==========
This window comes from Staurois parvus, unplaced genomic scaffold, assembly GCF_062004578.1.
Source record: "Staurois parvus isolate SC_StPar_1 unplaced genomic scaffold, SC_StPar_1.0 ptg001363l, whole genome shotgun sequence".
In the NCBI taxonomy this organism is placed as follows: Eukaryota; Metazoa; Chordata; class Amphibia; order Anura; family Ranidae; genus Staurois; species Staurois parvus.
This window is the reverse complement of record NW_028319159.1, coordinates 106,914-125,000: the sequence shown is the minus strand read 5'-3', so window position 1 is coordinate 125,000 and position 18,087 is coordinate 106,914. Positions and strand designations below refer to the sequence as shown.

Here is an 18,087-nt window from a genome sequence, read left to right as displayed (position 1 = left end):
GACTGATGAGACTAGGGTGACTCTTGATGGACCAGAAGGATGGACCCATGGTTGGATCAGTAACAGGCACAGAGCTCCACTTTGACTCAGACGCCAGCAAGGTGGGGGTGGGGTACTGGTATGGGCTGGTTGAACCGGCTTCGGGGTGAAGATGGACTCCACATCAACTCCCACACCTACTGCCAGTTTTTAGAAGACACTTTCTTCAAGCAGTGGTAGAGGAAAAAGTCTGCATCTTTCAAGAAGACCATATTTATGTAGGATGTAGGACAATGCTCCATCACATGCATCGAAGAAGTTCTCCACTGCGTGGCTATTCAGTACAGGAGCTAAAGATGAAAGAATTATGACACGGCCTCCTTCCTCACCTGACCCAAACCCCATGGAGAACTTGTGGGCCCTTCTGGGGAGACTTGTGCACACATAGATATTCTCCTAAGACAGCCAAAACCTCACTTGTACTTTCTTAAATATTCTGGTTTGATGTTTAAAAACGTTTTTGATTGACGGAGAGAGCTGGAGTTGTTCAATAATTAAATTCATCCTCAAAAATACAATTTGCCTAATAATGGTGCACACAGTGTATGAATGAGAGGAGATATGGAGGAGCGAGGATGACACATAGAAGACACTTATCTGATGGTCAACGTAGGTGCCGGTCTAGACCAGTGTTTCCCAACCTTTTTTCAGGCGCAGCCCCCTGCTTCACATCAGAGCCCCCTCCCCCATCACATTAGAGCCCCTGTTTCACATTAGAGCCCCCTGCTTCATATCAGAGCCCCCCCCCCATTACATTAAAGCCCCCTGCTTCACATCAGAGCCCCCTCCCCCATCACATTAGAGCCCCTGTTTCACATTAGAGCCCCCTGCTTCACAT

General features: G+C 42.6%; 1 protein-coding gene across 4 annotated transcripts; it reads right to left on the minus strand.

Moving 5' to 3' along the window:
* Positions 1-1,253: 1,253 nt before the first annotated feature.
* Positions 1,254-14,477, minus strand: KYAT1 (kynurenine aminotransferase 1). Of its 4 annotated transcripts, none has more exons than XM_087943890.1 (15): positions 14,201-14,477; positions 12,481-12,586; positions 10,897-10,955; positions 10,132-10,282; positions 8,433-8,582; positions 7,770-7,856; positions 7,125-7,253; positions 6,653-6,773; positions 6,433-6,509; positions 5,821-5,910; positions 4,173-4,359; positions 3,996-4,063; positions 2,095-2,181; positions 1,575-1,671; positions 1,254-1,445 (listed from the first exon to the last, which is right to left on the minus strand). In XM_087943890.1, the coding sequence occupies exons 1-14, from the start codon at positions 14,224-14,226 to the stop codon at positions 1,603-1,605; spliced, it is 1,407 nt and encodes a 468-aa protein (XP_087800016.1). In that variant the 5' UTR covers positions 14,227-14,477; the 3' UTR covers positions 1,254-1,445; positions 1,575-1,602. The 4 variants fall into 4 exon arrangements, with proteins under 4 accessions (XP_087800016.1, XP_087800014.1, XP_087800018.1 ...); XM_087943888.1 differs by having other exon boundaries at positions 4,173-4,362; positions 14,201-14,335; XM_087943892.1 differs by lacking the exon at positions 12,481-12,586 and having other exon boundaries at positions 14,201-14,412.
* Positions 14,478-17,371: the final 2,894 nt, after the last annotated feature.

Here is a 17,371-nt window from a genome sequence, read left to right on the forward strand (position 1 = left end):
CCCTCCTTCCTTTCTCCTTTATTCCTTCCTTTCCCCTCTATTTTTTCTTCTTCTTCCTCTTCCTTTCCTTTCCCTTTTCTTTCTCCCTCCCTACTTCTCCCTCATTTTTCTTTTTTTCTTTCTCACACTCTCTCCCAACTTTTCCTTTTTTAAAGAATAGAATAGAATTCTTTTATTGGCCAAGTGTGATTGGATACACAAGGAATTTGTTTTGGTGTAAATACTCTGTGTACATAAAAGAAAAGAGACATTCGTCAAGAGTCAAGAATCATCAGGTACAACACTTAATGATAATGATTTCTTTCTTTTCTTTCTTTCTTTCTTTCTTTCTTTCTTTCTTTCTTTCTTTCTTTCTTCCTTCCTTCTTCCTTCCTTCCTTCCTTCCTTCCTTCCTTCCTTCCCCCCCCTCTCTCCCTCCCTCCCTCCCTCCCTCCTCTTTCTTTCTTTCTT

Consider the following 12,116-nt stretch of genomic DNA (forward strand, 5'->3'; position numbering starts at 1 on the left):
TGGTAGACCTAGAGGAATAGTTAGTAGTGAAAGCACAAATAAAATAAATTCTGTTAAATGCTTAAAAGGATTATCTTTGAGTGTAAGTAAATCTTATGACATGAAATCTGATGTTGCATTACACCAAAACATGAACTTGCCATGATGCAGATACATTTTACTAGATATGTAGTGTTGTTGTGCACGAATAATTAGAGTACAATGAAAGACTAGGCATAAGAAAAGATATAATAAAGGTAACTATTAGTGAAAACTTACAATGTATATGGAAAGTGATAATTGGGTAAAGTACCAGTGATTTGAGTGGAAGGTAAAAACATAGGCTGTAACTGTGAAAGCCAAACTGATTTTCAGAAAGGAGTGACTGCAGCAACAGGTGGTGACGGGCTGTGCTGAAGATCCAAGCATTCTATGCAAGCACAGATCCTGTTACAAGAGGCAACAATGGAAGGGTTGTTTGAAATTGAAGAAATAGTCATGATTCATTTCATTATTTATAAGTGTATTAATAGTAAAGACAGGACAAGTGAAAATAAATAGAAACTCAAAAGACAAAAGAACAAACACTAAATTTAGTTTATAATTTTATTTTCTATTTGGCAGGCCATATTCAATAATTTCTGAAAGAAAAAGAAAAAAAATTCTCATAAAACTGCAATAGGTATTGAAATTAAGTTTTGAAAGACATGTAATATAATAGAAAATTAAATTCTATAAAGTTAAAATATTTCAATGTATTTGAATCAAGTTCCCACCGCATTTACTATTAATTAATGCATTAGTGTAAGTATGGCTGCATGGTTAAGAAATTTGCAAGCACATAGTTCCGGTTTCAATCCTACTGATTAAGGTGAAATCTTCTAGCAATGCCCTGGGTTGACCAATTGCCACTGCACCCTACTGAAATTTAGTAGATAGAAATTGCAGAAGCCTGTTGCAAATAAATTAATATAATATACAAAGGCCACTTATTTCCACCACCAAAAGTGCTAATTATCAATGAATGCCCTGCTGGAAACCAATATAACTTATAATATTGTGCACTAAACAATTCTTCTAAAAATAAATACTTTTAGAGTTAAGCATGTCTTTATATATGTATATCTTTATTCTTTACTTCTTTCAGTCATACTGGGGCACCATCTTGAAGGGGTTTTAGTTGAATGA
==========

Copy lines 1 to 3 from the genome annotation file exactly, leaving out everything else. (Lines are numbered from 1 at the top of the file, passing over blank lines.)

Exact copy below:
This window comes from Staurois parvus, unplaced genomic scaffold, assembly GCF_062004578.1.
Source record: "Staurois parvus isolate SC_StPar_1 unplaced genomic scaffold, SC_StPar_1.0 ptg001363l, whole genome shotgun sequence".
In the NCBI taxonomy this organism is placed as follows: Eukaryota; Metazoa; Chordata; class Amphibia; order Anura; family Ranidae; genus Staurois; species Staurois parvus.